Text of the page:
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From Wikipedia, the free encyclopedia

Jet Job
Theatrical film poster
Directed byWilliam Beaudine
Written byCharles R. Marion
Produced byBen Schwalb
CinematographyMarcel Le Picard
Edited byWalter Hannemann
Music byEdward J. Kay
Distributed byMonogram Distributing Corp.
Release date
  • March 6, 1952 (1952-03-06)
Running time
63 minutes
CountryUnited States

Jet Job is a 1952 American aviation action film directed by William Beaudine.[1] The film stars Stanley Clements, John Litel and Bob Nichols. Jet Job features stock footage of various types of USAF military aircraft.[2][Note 1]

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Test pilot Joe Kovak (Stanley Clements) work for Sam Bentley (John Litel), the former partner of Joe's deceased father. Because Joe's father was killed while flying, however, his mother (Dorothy Adams) is afraid for her son. Bentley is competing for an important government contact but Joe is putting the effort into jeopardy as his brash attitude and propensity in disobeying orders, is becoming troublesome. Bentley's rival, Oscar Collins (Tom Powers), wants Joe to work for his company, capitalizing on the test pilot's ability to fly high speed aircraft. When Bentley finally is fed up with Joe's defiance, and fires him, Collins gives his public relations manager, Marge Stevens (Elena Verdugo), a $500 bonus to get Joe to sign with his company. Infatuated with Marge, Joe signs on but finds the Collins aircraft is inferior and during a test flight, after being asked to fly too high, their prototype crashes.

Joe escapes unharmed, but before an investigation board, Collins blames Joe for the accident, resulting in Joe's flight license being revoked. When Joe learns about Marge's bonus, he is more determined to prove he can be the best test pilot around, but has to find his way back into the cockpit. Discovering that Bentley has planned a test flight to demonstrate his aircraft to the government, Joe sneaks into the plant and is able to fly the test flight. Government officials award Bentley Aircraft the lucrative contact. Joe gets his licence back and returns to work with Bentley Aircraft, and is able to accept that Marge is in love with him.



Current USAF aircraft were prominently featured in Jet Job.

Principal photography for Jet Job began in January 1952.[4] After a stint in Great Britain, director William "One Shot" Beaudine returned to America in 1937 but had trouble re-establishing himself at the major studios.[5] After working at Warner Brothers, Beaudine found work on Poverty Row, working for studios specializing in low-budget films, such as Monogram Pictures and Producers Releasing Corporation. Beaudine became a specialist in comedies, thrillers and melodramas making dozens for these studios. By the 1940s, Beaudine had a reputation for being a resourceful, no-nonsense director who could make feature films in a matter of days, sometimes as few as five.[6]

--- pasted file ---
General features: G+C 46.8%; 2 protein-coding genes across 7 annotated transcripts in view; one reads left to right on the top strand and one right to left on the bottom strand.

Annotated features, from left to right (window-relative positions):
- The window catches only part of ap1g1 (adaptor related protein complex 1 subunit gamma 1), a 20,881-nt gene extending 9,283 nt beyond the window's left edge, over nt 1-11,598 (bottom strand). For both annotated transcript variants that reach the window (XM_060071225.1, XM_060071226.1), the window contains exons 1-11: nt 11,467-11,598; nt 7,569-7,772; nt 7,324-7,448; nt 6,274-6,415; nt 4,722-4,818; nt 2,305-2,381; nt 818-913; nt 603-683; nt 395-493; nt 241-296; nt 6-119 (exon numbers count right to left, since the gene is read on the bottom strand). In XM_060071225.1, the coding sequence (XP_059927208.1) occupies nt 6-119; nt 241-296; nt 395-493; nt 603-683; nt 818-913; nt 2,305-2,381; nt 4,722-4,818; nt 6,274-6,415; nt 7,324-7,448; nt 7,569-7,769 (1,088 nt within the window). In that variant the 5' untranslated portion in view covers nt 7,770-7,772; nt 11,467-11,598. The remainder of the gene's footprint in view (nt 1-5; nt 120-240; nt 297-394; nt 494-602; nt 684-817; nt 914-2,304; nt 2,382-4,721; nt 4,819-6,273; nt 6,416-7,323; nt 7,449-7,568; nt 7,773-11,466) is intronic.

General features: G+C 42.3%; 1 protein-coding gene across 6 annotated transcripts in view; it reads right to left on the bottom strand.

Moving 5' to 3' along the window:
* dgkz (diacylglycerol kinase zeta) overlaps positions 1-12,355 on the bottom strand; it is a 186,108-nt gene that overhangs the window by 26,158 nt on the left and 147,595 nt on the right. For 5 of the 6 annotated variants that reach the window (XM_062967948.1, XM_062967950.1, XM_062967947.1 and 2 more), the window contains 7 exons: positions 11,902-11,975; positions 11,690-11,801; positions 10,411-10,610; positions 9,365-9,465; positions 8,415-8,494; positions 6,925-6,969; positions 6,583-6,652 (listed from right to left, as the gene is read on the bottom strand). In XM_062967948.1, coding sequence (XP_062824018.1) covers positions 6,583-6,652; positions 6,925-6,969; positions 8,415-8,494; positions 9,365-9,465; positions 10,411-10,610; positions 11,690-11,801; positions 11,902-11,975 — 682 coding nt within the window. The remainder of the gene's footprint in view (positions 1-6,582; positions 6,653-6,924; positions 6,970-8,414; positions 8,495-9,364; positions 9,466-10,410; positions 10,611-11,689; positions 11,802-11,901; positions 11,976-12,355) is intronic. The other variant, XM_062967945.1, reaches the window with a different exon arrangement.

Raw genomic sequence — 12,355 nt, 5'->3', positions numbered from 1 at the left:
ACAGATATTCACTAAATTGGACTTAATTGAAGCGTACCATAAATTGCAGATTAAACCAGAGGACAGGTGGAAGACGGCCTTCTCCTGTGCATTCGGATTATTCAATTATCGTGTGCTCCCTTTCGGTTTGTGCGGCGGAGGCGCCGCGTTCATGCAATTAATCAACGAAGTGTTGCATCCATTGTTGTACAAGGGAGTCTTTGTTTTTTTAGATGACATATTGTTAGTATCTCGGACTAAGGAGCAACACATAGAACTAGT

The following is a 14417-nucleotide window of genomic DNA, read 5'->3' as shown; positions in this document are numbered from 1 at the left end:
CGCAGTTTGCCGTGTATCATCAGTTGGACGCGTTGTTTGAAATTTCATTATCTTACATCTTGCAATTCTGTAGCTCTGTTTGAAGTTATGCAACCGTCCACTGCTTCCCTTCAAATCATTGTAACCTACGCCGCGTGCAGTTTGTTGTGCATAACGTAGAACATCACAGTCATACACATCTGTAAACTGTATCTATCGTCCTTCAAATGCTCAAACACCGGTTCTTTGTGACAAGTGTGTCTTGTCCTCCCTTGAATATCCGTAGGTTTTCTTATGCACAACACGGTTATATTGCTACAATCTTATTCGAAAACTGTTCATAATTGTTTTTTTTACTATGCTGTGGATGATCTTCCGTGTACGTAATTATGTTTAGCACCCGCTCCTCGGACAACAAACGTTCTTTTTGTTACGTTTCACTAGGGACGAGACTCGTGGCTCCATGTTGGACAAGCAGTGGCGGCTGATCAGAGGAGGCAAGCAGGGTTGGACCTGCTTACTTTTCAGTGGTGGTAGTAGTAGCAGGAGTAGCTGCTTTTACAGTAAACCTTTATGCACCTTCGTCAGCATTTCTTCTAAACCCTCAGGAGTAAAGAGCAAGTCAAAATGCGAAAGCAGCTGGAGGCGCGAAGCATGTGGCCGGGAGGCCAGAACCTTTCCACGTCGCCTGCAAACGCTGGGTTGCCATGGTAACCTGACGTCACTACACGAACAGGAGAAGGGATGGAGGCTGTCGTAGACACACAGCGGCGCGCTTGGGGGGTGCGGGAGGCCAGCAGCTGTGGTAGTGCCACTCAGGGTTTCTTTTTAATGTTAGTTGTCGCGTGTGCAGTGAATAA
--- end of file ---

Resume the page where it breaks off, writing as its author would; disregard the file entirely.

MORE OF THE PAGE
Producer Ben Schwalb used stock footage of United States Air Force training films, getting approval from Air Force Colonel William C. Lindley for the production. The Lockheed T-33 jet trainer was featured prominently in the film.[7]


Jet Job was a B film; TV Guide felt the film "... barely gets off the ground."[8]



  1. ^ The film's title takes its name from a 1940s description of the first jet aircraft.[3]


  1. ^ Pendo 1985, p. 22.
  2. ^ Paris 1995, p. 181.
  3. ^ O'Dell, Nicholas. "Frank Whittle and the Race for the Jet.", Originally published by Aviation History magazine. Published Online: January 18, 2012. Retrieved: October 31, 2014.
  4. ^ "Original print information: Jet Job (1952)." Turner Classic Movies. Retrieved: October 31, 2014.
  5. ^ Marshall 2005, p. 321.
  6. ^ Marshall 2005, p. 343.
  7. ^ "Notes: Jet Job (1952)." Turner Classic Movies. Retrieved: October 31, 2014.
  8. ^ "Jet Job (1952)." TV Guide. Retrieved: October 31, 2014.


  • Marshall, Wendy L. William Beaudine: From Silents to Television. Lanham, Maryland: Scarecrow Press, 2005. ISBN 978-0-81085-218-1.
  • Paris, Michael. From the Wright Brothers to Top Gun: Aviation, Nationalism, and Popular Cinema. Manchester, UK: Manchester University Press, 1995. ISBN 978-0-7190-4074-0.
  • Pendo, Stephen. Aviation in the Cinema. Lanham, Maryland: Scarecrow Press, 1985. ISBN 0-8-1081-746-2.

External links

This page was last edited on 30 August 2022, at 20:39
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